Scouting in the Ward


Bishop

The bishop provides general direction for Scouting in the ward and ensures that it is properly organized and functioning. He is registered with the BSA and serves as the executive officer for Scouting units chartered by the ward.

Bishop’s Counselors

The bishop’s counselors help the bishop by overseeing the Scouting programs for boys ages 8 through 11 and Aaronic Priesthood quorums.

The bishop assigns a counselor to serve as the ward’s representative to the local Scouting district and council. This counselor registers as the chartered organization representative (COR). He works with other leaders to:

  1. Charter all Scouting units in the ward annually.
  2. Register boys ages 8 through 11, young men ages 12 through 13, and their adult leaders. Young men ages 14 through 17 and their leaders should be registered when rank advancements are being pursued or as otherwise determined by local leaders and in consultation with the young man and his parents.
  3. Attend district committee meetings and the annual council business meeting.
  4. Complete Scout leader training.
  5. Encourage adults involved in Scouting to become properly trained.
  6. Help organize a functioning Scouting committee.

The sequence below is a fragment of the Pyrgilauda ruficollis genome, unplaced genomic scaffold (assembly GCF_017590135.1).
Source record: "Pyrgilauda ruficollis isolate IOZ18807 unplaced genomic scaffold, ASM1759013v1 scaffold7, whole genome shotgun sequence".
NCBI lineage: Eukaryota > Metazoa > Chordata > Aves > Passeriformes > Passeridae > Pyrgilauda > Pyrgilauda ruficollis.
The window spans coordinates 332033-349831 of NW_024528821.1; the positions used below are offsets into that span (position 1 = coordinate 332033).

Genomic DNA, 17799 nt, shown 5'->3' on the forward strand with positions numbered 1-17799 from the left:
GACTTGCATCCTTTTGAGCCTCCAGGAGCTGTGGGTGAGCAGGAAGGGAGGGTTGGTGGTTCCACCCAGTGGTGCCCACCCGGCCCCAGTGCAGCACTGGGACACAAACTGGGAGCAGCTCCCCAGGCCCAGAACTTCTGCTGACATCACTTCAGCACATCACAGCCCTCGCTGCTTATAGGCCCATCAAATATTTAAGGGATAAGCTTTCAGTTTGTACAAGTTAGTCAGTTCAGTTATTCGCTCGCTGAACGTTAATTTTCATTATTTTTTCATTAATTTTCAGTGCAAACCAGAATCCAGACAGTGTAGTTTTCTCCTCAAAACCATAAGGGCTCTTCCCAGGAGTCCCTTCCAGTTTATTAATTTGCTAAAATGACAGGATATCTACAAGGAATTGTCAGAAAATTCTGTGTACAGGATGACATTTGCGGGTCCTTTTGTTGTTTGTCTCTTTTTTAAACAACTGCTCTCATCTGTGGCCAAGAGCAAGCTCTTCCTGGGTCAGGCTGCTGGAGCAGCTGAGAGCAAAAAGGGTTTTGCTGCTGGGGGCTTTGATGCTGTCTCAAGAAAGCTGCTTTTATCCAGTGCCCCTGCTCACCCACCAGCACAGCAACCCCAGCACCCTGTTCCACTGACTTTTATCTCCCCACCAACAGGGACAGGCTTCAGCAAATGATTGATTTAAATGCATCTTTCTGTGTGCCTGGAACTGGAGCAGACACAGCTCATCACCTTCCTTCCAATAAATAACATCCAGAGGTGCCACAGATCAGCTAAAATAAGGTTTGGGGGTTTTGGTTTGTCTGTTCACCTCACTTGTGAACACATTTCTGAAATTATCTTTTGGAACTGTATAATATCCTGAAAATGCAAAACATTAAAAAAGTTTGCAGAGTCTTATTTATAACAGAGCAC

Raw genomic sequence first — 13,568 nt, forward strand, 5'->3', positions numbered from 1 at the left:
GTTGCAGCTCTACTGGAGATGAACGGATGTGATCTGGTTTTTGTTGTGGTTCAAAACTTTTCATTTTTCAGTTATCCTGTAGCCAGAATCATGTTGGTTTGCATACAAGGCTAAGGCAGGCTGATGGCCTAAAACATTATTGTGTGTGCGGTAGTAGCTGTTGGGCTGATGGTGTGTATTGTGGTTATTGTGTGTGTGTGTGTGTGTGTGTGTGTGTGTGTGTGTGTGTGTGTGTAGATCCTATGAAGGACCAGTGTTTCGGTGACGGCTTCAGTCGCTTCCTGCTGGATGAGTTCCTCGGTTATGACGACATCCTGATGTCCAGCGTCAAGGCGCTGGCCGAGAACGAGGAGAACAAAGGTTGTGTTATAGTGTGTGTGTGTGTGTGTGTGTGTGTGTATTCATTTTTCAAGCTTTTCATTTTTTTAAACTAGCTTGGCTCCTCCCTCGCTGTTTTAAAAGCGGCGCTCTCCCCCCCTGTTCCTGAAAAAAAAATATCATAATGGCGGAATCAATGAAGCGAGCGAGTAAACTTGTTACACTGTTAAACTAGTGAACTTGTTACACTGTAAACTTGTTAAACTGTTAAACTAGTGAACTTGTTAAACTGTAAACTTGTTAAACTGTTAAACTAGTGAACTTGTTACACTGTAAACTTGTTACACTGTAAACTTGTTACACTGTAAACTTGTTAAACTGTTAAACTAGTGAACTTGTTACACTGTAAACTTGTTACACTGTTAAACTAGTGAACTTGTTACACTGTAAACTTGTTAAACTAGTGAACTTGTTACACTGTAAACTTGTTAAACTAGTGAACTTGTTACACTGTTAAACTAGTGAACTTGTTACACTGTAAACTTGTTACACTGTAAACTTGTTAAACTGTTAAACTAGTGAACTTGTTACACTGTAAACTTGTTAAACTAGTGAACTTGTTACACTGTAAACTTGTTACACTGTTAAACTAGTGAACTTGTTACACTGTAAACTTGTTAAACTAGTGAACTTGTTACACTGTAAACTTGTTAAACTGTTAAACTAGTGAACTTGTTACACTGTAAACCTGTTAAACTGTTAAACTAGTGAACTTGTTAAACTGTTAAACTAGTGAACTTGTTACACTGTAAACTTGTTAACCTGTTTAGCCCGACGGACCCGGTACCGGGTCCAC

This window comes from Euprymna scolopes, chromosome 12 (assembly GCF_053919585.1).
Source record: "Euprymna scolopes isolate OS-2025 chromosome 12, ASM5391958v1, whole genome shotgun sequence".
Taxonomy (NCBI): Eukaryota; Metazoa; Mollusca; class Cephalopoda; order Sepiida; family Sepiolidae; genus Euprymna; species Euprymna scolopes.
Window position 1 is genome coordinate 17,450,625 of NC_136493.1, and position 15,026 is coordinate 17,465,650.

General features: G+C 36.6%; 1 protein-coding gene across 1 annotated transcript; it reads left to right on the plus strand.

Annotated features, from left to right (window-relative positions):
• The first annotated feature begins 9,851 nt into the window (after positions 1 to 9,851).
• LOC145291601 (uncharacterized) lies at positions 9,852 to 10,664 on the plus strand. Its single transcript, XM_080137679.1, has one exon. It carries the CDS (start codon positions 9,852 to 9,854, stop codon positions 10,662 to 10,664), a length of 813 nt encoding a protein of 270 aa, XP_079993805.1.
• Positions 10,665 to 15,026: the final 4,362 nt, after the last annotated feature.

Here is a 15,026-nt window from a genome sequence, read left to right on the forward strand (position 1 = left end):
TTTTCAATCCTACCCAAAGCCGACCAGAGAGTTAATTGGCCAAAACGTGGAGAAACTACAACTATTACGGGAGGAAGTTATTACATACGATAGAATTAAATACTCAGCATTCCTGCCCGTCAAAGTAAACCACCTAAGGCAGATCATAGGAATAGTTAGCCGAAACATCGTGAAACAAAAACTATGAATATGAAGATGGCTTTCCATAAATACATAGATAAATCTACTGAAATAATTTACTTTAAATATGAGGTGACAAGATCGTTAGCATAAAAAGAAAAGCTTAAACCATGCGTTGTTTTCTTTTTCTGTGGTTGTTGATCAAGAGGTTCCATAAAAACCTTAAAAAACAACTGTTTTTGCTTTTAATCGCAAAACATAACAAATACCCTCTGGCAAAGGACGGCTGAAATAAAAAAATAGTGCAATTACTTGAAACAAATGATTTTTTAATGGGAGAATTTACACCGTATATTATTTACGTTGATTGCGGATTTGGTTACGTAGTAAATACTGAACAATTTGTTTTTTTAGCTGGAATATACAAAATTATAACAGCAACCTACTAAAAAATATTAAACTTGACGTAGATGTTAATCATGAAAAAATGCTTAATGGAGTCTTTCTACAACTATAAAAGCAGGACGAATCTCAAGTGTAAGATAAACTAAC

7. Conduct the annual Friends of Scouting campaign.
  8. Help provide recognition for boys, young men, and their leaders.

Aaronic Priesthood Quorum Advisers (Ward Young Men Presidency)

Generally, Aaronic Priesthood quorum advisers serve as the adult leaders of the Scouting units in the ward. Both the adviser and the assistant adviser(s) attend meetings of the quorum and the Scouting unit and must be registered with the BSA. Adult advisers assisting teachers and priests with rank advancement should be registered with the BSA as assistant Scoutmasters. When requested, the Scoutmaster provides support to the assistant Scoutmasters assigned to the 11-year-old patrol and those assisting the teachers and priests.

Ward Primary Presidency

The ward Primary presidency, under the direction of a counselor in the bishopric, has responsibility for Scouting for boys ages 8 through 11. The Church does not participate in Scouting programs for boys younger than 8 years old. A member of the presidency is responsible to see that Scouting is organized appropriately. Additional resources are available at Scouting in Primary.